Tangible benefits are monetary benefits to your organization. Often organizations focus on the tangible benefits of an item without considering the intangible benefits but intangible benefits make a huge impact on the organizational culture and ultimately lead to tangible benefits for the organization. Intangible benefits for investing in your talent include: increased staff and volunteer satisfaction, new skills learned on the job, and a stronger learning culture. Staff will be happier, want to do their jobs, and be in a more positive and supportive work environment. Tangible benefits include reduction in employee turnover, reduction in hiring costs, reduction in consulting costs, increased productivity, and increased programmatic outcomes. When employees and volunteers feel they are supported, they are more likely to stay. They are more productive, they are more likely to produce more units of service for the organization and they are less likely to leave the organization.

In the case of our small grassroots organization, by investing in their talent they reaped intangible benefits of improved staff morale and a more cohesive team. They also determined tangible benefits of reduction in employee turnover (between $9,750 to $19,500), increased volunteer recruitment (six volunteer tutors $27,000 for one year), increased financial acumen and reduced CPA costs $3,000.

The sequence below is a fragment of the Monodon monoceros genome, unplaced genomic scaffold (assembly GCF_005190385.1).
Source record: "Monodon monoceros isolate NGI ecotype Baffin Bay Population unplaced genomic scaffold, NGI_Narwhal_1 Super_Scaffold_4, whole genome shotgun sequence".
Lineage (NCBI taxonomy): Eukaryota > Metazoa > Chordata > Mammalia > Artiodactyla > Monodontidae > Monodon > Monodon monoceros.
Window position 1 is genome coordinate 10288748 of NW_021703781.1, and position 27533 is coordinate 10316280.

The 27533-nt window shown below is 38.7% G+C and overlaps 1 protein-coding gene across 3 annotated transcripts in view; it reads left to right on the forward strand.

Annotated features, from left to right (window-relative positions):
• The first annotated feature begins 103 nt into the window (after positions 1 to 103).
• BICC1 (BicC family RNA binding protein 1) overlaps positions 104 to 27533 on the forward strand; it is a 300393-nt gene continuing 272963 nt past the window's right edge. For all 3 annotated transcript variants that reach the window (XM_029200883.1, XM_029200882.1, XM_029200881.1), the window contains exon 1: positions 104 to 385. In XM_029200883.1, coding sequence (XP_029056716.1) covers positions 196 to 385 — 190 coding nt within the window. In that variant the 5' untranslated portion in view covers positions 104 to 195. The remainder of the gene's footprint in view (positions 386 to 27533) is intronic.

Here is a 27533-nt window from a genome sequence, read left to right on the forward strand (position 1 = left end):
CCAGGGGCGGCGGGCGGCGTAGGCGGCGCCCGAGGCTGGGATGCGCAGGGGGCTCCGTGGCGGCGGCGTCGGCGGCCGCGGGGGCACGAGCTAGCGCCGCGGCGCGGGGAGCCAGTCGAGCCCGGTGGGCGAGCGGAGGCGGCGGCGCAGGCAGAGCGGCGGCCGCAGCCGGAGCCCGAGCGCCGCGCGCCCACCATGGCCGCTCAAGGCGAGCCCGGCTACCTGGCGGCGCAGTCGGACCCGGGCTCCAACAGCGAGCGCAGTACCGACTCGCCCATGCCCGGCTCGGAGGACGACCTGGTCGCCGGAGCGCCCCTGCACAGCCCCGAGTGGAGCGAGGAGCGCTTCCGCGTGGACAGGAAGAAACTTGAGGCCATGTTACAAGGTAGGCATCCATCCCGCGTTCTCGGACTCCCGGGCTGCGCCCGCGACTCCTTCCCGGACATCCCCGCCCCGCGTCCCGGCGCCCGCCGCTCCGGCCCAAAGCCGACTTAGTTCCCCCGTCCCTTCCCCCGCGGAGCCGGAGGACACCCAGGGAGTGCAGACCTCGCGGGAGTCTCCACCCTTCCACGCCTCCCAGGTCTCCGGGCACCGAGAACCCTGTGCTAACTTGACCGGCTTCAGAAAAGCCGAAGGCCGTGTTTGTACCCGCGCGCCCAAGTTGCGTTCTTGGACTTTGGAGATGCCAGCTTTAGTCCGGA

Intangible and Tangible Benefits Small Grassroots Organization

  • Turnover Savings $9,750 to $19,500 (for one employee)
  • Reduction in CPA cost $3,000
  • Value of New Volunteers $27,000
  • Total Benefits $39,750 to $49,500

Step 2:

The next step is calculating costs. Even though there are many monetary and non-monetary benefits to consider when calculating ROI for talent investment, there are several different costs to consider when investing in talent. The first cost to consider is the monetary cost of salary increases. You can’t think of your staff salaries as a stand-alone item within your budget, you need to consider the repercussions of low salaries. Although there is an actual monetary cost to increase staff salaries, there is also a monetary benefit that we discuss above – the reduction of employee turnover.